THIS was a comment made by a teacher friend of mine some years ago: “Well, this morning I’ve been a policeman, a social worker, a judge, a shoulder to cry on, a peacemaker... Oh, and by the way, I managed to do a bit of teaching as well.”
This is now the norm for our teachers, and the Secretary of State for Education now expects them to sort out the radicalisation problem as well.
Children, by their very nature, have mood swings and are very good at hiding their inner thoughts. Sometimes they are happy, cheerful, co-operative. Sometimes they are sad, quiet and unresponsive. And occasionally they are downright nasty and aggressive.
How many times have both teachers and parents admitted that they spotted nothing unusual about the behaviour of a child who later went on to take their own life? “It came completely out of the blue,” being a common quote.
So how the devil are our teachers expected to detect that one or more of their 30 or more students are being radicalised?
No, the task has to fall fairly and squarely on the shoulders of the parents and family, whether they like it or not.
How to stop abuse of NHS
From: Susan Dennis, Ripon.
WITH regard to Health Secretary Jeremy Hunt’s suggestion (The Yorkshire Post, July 3) of a “fine” if a patient doesn’t keep an appointment, which could be difficult to administer, there is an alternative.
The patient could receive a letter informing them that as a result of their failure to keep the appointment they would now drop to the bottom of the waiting list, or even be “discharged”.
Something quite drastic needs to be done, otherwise people will continue to abuse the wonderful NHS service which is provided to us all, “free” at the point of delivery. Of course it is not actually “free”, as it is paid for by taxpayers.
From: Hilary Andrews, Nursery Lane, Leeds.
AT last a sensible suggestion from the Health Secretary Jeremy Hunt that the cost of prescribed drugs should be put on the front of the container.
As a GP (now retired), I often had to field complaints from patients about the prescription charge for the drugs I prescribed. I never argued but produced the MIMS manual which gave the cost of all the drugs that the NHS had to pay the drug company for their prescription. It stopped most patients in their tirade as they realised how lucky they were to be treated by the NHS.
Funerals cash call for organs
From: Andrew Suter, Station Road, Ampleforth, York.
I REFER to your recent report on the shortage of organs both locally and nationally (The Yorkshire Post, July 3). I realise it is illegal to sell organs. However, would it not be a good idea for the Government to pay reasonable funeral costs for any person from whom organs are donated?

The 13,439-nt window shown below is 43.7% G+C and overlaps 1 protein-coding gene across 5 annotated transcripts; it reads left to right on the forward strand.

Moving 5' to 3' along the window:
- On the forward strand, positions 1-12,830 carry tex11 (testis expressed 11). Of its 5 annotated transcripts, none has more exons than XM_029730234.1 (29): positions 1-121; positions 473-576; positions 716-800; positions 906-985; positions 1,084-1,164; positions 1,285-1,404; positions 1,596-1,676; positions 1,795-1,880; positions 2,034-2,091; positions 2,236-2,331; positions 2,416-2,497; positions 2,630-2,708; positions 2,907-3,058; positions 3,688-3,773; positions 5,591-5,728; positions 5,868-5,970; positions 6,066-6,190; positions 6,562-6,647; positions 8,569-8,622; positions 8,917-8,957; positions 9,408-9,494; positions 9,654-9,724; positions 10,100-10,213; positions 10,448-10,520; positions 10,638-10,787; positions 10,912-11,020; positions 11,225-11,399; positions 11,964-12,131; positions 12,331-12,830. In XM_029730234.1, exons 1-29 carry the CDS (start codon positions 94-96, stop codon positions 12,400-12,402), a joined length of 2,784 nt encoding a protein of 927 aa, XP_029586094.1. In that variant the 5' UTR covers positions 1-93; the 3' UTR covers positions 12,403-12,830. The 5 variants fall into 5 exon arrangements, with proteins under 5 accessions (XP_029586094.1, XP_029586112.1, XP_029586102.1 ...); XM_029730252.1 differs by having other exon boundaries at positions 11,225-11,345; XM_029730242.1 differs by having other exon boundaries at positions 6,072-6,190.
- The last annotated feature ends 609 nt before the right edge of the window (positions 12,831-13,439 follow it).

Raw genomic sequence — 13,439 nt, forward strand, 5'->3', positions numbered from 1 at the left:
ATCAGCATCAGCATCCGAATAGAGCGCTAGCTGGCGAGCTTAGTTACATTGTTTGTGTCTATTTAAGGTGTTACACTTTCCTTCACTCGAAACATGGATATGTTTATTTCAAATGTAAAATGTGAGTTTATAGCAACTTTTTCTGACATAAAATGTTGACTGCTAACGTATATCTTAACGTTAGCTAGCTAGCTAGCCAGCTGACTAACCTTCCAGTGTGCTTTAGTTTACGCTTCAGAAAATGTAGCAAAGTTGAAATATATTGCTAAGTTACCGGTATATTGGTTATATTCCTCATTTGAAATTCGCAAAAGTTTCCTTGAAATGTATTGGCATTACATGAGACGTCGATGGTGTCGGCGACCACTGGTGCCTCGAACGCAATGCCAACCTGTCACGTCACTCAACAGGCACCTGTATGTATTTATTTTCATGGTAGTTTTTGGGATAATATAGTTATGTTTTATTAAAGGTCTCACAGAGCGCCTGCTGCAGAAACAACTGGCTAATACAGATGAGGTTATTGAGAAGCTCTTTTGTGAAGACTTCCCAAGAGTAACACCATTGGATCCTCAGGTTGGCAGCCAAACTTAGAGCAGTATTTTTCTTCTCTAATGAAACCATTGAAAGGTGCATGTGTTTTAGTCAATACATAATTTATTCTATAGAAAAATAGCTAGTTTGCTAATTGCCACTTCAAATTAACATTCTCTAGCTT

In many cases next of kin find it difficult to cover the cost of, in particular an unexpected funeral. Grieving relatives will feel some good has come out of the death of a loved one.
Keep your car off pavement
From: Julie Limeburn, Pudsey.
CARS that are parked irresponsibly on pavements can cause a potentially dangerous obstruction for pedestrians as it can force them onto the road and into the path of vehicles.
Newly-released research by YouGov has shown that 74 per cent of people are affected by vehicles parked on the pavement.
Some groups – including people living with sight loss, older people or those with buggies – are at greater risk. Some 91 per cent of respondents living with sight loss who responded to a Guide Dogs survey said parked cars on the pavement regularly obstruct them. I am urging the public to ensure they don’t park on the pavement.
BBC’s woe at Wimbledon
From: Louise Cooper, Hull.
WITH reference to Tom Richmond’s column (The Yorkshire Post, July 6), I agree absolutely, the Wimbledon 2 Day highlights programme is rubbish. I emailed BBC Sport a couple of days ago. The best highlights programme is on ITV after the French Open with John Inverdale, when ex-players pop in for a chat informally.
Clare Balding was great at the Olympics but she is too intense, and on too many programmes.
Take brakes off Yorkshire
From: Nat Wendel, Hull.
THE lasting legacy of the Tour de France is the way the whole of Yorkshire pulled together to put on a fantastic show (The Yorkshire Post, July 4).
It wasn’t just about the large cities, it was also about the towns, villages and countryside.
Given the right tools, we here can do things – very successfully – for ourselves.
If only the dead hands of Westminster and Whitehall would realise that and let us unleash the great potential we have here.